Skyworth smart TVs sold in South Africa did not spy on user devices or send sensitive information of their owners to a Chinese-based data firm, the company has told MyBroadband.
Controversy has surrounded the world’s fifth-largest TV manufacturer after a network traffic analysis performed by a user on Chinese developer forum V2EX revealed that its smart TV sets were constantly scanning for devices connected to the same Wi-Fi network.
The analysis showed that the TVs would capture and compile information from these devices which included IP addresses, network latency, and the names of other Wi-Fi networks within range.
This would then be sent to a server belonging to Beijing-based data analytics firm Gozen Data, a targeted advertising company which refers to itself as China’s first “home marketing company empowered by big data centred on family data”.
The forum post resulted in big backlash from Chinese users, which forced a response from Skyworth.
The company said it had ended its partnership with Gozen Data over what it deemed to be the “illegal acquisition” of user information.
Skyworth stated its collaboration with Gozen Data was supposed to be limited to the surveying of domestic TV programme ratings in Mainland China on a sampling basis.
“The violations beyond this scope were not approved nor authorized by Skyworth TV,” the company stated.
The violation referred to here was that Skyworth never authorised the capturing of people’s information, and would never authorise this.
“We have immediately disabled the application concerned across all Skyworth TV products and conducted a thorough investigation into the incident,” Skyworth said.
It has further requested that Gozen Data delete all illegally obtained data of Skyworth TV users.
Gozen Data has also issued a statement in which it apologised for causing concerns over user privacy and security and added that users were able to disable the Gozen Data Android app on TVs.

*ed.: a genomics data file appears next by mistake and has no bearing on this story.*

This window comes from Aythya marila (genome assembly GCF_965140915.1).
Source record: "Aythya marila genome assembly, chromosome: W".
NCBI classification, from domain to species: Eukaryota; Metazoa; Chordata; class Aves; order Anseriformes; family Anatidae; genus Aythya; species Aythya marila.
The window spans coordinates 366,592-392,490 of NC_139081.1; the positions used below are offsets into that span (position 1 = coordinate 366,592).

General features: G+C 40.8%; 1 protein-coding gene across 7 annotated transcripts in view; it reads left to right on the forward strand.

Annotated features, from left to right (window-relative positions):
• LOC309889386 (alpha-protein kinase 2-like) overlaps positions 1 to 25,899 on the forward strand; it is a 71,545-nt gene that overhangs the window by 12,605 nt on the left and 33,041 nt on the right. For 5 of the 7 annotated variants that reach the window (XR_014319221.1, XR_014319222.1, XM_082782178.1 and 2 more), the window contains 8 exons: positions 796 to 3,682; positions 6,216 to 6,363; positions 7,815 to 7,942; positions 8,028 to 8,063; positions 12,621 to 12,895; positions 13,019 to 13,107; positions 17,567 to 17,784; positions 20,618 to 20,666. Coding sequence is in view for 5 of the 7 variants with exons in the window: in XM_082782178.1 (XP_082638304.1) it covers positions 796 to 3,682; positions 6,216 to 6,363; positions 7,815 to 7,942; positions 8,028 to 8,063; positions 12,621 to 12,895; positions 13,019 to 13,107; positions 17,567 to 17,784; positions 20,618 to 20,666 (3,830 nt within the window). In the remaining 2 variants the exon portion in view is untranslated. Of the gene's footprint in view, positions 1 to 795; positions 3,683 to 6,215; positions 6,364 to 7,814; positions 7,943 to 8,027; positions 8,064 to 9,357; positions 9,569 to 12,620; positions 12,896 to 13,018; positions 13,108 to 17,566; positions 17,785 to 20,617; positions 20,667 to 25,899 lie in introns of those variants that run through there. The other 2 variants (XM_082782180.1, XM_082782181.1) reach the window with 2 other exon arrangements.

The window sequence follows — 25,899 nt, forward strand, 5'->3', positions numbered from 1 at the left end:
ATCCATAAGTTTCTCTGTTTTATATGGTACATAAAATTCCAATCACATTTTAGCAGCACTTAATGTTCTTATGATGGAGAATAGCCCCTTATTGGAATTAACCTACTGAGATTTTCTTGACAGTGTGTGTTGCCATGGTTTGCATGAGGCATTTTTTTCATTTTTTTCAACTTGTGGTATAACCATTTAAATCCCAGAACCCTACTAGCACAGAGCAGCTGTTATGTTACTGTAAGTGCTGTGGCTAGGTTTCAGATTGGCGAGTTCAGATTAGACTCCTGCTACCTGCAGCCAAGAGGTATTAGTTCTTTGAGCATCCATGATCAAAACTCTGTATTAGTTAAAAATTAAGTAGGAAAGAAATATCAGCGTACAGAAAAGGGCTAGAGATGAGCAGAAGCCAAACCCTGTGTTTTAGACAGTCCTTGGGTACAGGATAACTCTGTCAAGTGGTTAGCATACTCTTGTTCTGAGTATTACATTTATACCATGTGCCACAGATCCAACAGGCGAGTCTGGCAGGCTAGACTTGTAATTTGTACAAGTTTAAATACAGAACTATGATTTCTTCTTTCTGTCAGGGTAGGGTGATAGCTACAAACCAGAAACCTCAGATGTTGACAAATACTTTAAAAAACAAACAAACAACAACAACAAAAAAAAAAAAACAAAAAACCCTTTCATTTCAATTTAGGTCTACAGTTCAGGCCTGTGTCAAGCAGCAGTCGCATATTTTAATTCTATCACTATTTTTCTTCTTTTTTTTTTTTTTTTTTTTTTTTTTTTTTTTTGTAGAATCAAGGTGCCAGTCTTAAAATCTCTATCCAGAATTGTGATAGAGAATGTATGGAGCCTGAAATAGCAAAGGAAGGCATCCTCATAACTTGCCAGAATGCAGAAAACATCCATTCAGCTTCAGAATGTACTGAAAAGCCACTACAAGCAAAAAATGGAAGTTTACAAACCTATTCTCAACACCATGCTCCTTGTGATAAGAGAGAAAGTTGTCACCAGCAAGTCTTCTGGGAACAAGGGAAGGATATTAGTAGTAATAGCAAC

The issue left users of Skyworth TVs in other locations concerned over whether their sets had also captured and sent information to Gozen Data without their permission or knowledge.
Several Skyworth smart TV models are also sold by major retailers in South Africa – including Takealot, HiFi Corp, Incredible Connection, Makro, and Mason’s.
A phone hacker based in North Africa – which goes by the name of Gsmaster – scanned the connections of multiple Skyworth TVs he owned.
He presented a screenshot of the Nmap network mapping tool to Tom’s Guide, which showed that at least nine ports were being used for unknown purposes.
It was not clear whether Gozen Data had been installed on his TV and was responsible for the activity, however.
Skyworth has confirmed to MyBroadband that the Gozen Data app was never installed on any of its smart TVs outside of China and therefore the issue did not impact users in other markets.
“Not a single Skyworth television in South Africa ever had the Gozen service on it,” the company stated.
It added it was grateful to the users which brought the issue to its attention.
“The violation is strongly against Skyworth TV’s core value of putting users first,” the company stated.
“Moving forward, we will implement more stringent reviews on the conduct of our partners and service providers to safeguard our users’ privacy, data, rights, and interests.”